Exploring James Borrego's Vision for the Hornets

James Borrego has been selected as the man to lead the Charlotte Hornets forward, and his interviews suggest he'll get them on the right path.

It’s a time of change for the Charlotte Hornets. 

The Steve Clifford era has come to an end, and San Antonio Spurs assistant James Borrego has been brought on to right the ship and lead the team forward. After back-to-back 36-win seasons for the Hornets and with a roster full of disappointing players and bloated contracts, Borrego and new GM Mitch Kupchak have their work cut out for them.

So far, Borrego has been saying all the right things in interviews. The 40-year-old says his vision for the team is a high-paced offense with an emphasis on ball movement and player development. That’s music to the ears of fans that had grown frustrated with watching Clifford’s brand of basketball that saw the Hornets miss the postseason more often than not.

In the Clifford era, Charlotte had two consistent playmakers on offense – Al Jefferson and Kemba Walker. Especially after Jefferson left the team in 2016, the team simply wasn’t designed for success in the half court. Despite that, each of Clifford’s first four teams ranked in the bottom half of the league in pace, according to NBA.com. And while that number climbed to ninth in the league last season, it wasn’t because of a suddenly-dangerous transition game. According to Cleaning the Glass’ advanced stats, only 14.5% of Charlotte’s possessions started in transition last season, the 13th-lowest rate in the league.

Without getting out in transition, the offense came down to Kemba Walker making something happen and Dwight Howard post-ups. That’s not exactly a winning formula. 

Especially with Howard gone, the roster is much more suited to the style Borrego says he wants to play. When healthy, Cody Zeller is a dangerous transition player, fast and agile for his size. And while Michael Kidd-Gilchrist’s broken jump shot makes him a non-threat in the half court, his athleticism and speed make him effective on the fast break. Explosive scorers Jeremy Lamb, Malik Monk, and the rookie Miles Bridges should all enjoy getting out in transition and finding more open looks than they would waiting for Walker to break down the opposition’s defense. 

The high-speed offense isn’t ideal on paper for everyone on the roster, though. Nicolas Batum has struggled mightily in the past two seasons, and his best year in 2015-16 came with a team that got out in transition even less than last year’s squad. And at 29 years old, the aging Frenchman doesn’t seem likely to get much quicker or more athletic, either. Still, his passing ability should be helpful for a team that wants to get out and run. Besides, rumors continue to surface that the Hornets are exploring trade options. There’s a chance that Batum isn’t even on the roster long enough to make a significant impact.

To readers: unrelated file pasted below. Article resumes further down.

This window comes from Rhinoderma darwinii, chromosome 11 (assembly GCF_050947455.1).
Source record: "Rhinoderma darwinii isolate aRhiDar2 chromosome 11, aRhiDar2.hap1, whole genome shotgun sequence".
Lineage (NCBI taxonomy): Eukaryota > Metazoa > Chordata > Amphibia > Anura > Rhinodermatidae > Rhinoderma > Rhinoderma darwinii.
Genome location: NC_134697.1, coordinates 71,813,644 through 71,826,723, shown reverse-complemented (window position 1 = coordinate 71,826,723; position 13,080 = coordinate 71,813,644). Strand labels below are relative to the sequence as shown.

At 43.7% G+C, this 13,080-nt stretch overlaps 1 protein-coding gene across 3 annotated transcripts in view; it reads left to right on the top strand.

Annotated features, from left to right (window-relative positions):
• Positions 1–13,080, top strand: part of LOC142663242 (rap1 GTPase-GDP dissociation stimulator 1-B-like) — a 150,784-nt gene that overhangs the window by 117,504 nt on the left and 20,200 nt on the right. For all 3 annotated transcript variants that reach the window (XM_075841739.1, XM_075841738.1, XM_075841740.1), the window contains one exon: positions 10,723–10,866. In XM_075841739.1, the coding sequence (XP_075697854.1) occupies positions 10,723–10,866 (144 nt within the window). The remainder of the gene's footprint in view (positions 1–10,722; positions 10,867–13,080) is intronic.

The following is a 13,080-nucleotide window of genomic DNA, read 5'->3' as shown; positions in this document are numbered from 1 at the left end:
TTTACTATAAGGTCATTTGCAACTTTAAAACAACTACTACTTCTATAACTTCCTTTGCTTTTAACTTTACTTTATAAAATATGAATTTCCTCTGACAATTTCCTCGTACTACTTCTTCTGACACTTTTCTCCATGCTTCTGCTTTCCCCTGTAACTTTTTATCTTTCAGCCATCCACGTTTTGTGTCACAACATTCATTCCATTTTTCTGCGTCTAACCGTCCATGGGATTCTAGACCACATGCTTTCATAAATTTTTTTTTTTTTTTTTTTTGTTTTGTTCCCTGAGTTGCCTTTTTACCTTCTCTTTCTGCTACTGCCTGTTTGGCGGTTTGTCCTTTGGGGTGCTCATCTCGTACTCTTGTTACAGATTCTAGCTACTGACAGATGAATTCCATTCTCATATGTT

Between getting out in transition and spreading the ball around more – last year, Charlotte was 25th in the league in assist percentage, according to NBA.com – the offense should at least be more fun to watch, even if it’s not any better than it was last season.

Ball movement is neither a requirement for or a guarantee of success – sure, the Golden State Warriors had the highest assist percentage in the league, but Atlanta was fifth. The Cavaliers and Rockets were both in the bottom third, finishing 20th and 22nd. Still, moving the ball creates opportunities for a number of players on offense, either as spot-up shooters or secondary creators. Whipping the ball from player to player can put a defense on its heels, allowing a Hornet without the playmaking ability of Walker – say, Monk or Lamb – to create offense without having to start entirely from scratch.

The new era in Charlotte ushered in by James Borrego has the chance to make a lot of fans happy. Success certainly isn’t guaranteed, especially not immediately. But if Borrego sticks to what he’s been saying, he’ll earn the goodwill of the fans by at least pointing the team in what appears to be the right direction.

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